"Home town, home team, home track," trainer Nicky Henderson enthused. What he scarcely needed to add as the crowd acclaimed his charge, Trabolgan, was that it was a famous home victory for the man who trains only 15 miles away at Lambourn. Whatever the effect a top weight of 11st 12lb had on the winner, it was negated by the lift provided by the local support. After 26 years, the man who has secured just about every major trophy there is to be hunted in an impenetrable and frequently cruel National Hunt jungle, finally had his hands on the one that had eluded him, the Hennessy Cognac Gold Cup.
Fittingly, it was achieved with the assistance of his stable jockey, Mick Fitzgerald, who back in the summer when a horse he was riding fell at Market Rasen, subsequently discovered that he had broken two bones in his neck and that he could have been paralysed had he taken a false step.
The Irishman, whom many suspected would retire to a media or a training career, but returned to competitive action this week, had partnered just one winner before yesterday. This was some consolation for the pain he had endured, both from the injury and that of having to watch horses he would have ridden being partnered by other jockeys.
An emotional Fitzgerald was initially too choked to speak, but when he had composed himself, he reflected: "Horses like this made the decision to come back easy. If you've got shit to ride there's no point. I've gone past that."
He added: "All these people have done all the hard work: Corky Brown, our head lad, Johnny Worrall, Sarah who looks after the horse and Nicky [Henderson]. I've just steered him. Without Nicky behind me I would never have come back. I have always respected what people say. The boss or head lad could have said 'Listen here, you old fart, you're past it; forget it'. But I haven't had any of that."
The boss now has his eyes on the King George VI Chase (normally at Kempton, but this year at Sandown), followed by the Cheltenham Gold Cup, for which Ladbrokes have cut him to 11-4 co favourite with Kicking King and Kingscliff, having been 10-1 at the start of the day.
"We've had a few close shaves in this race. Three seconds, I think," said Henderson of the gelding who was the first horse since Burrough Hill Lad (who had previously won the Gold Cup and subsequently landed the King George) 21 years ago to give weight all-round in this prestigious staying handicap chase. "But this is Newbury's showpiece race and after all these years, it's good to finally get that home win.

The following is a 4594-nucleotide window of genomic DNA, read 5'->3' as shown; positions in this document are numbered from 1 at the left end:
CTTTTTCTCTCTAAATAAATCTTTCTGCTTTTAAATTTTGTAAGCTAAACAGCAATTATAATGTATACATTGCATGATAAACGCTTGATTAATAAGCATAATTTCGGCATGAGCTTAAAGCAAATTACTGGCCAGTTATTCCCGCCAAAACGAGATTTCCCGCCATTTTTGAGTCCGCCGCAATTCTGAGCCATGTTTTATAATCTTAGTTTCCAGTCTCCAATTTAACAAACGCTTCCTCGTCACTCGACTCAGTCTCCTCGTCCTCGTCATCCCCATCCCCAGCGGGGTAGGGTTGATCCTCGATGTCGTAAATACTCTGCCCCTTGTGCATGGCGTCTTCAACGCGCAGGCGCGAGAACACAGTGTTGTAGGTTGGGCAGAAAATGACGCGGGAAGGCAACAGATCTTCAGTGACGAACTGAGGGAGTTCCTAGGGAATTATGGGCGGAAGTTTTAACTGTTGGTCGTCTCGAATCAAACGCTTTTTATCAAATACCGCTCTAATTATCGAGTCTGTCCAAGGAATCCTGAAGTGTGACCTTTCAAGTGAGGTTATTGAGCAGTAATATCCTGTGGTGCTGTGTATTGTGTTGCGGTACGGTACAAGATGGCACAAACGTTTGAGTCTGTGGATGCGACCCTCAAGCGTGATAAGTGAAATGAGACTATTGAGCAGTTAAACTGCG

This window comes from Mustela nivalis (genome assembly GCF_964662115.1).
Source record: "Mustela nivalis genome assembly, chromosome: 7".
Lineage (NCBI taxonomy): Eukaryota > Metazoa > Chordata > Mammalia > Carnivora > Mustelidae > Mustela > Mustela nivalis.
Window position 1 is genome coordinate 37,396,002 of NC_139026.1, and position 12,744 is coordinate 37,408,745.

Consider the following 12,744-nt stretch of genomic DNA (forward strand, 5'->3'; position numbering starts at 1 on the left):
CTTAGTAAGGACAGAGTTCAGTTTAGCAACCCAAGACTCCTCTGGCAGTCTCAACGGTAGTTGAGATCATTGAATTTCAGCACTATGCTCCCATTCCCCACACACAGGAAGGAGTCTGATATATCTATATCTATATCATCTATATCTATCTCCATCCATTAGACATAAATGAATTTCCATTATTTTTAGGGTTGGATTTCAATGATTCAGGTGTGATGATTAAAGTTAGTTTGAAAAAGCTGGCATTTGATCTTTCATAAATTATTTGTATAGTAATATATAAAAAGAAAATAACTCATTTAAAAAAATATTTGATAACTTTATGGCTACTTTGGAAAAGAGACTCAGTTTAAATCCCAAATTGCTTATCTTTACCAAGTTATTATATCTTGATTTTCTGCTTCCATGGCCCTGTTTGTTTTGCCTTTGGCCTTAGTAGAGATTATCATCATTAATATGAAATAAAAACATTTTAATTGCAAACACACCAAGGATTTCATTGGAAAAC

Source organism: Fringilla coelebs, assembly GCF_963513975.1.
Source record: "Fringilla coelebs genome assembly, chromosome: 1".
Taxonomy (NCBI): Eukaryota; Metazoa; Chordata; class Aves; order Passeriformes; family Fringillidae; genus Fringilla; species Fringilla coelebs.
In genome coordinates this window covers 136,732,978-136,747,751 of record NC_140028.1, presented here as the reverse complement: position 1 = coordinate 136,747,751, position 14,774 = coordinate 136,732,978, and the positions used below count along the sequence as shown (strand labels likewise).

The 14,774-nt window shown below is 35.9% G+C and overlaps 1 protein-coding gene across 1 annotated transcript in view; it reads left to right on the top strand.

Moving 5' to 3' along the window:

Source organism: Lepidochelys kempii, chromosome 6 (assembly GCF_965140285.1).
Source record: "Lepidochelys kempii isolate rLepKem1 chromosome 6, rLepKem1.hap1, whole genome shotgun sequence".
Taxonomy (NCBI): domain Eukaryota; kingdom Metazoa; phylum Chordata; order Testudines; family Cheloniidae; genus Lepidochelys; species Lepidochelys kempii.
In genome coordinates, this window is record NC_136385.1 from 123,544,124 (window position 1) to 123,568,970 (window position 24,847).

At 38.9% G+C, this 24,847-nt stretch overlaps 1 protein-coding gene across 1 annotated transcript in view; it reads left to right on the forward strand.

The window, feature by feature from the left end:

"He's such a beautiful horse. It doesn't necessarily mean because they're good-looking that they'll run fast, but it's the general idea. He's just got class."
He added: "You'd like to think that the King George is obviously the natural step from here. But that was a very big one he's taken today."
Trabolgan, the seven-year-old who captured last season's Royal and SunAlliance Chase at the Cheltenham Festival, was nursed along impeccably by Fitzgerald, just off the pace to conserve his energy, before asserting in the straight. He repelled François Doumen's French raider L'Ami on the run-in by two and a half lengths to claim the £54,475 first prize in the colours of the Grand National-winning owner Trevor Hemmings, at odds of 13-2.
Cornish Rebel, the Paul Nicholls-trained 11-2 favourite, finished third, a further length and three-quarters behind L'Ami (10-1) with Martin Pipe's Comply Or Die (12-1) in fourth.
Hemmings added: "I thought like most people would that my Grand National winner, Hedgehunter, was the only big one I was going to have. But Nicky's always had faith in the horse from the beginning. We bought him as a yearling, we've nurtured him all the way through, which is a lovely thing to do, and it's only his fifth run over fences."
Earlier, the Howard Johnson-trained six-year-old Inglis Drever confirmed his stature as champion staying hurdler by defeating Doumen's Baracouda again, this time in the Ballymore Properties Long Distance Hurdle, having beaten him at Cheltenham in March en route to taking the British Horseracing Board's new Order of Merit title.
Nicholls had enjoyed a treble on the first day of the meeting, and won the first two events here. Natal was particularly impressive in the opening novices' hurdle and Paddy Power and Coral make the four-year-old 20-1 for the Supreme Novices' Hurdle at Cheltenham.
But this was Henderson's day, and Fitzgerald's. "Mick struggled to get back and to do that is special for everybody. He never doubted that he would be back, and neither did any of us, really," said the trainer.
BETS OF THE DAY
The stable is spot on, and Albuhera (Newbury 2.05) can improve on his recent third at Cheltenham.
Make the most of the icy weather with Glacial Delight (Newbury 1.00), a nice little winter warmer.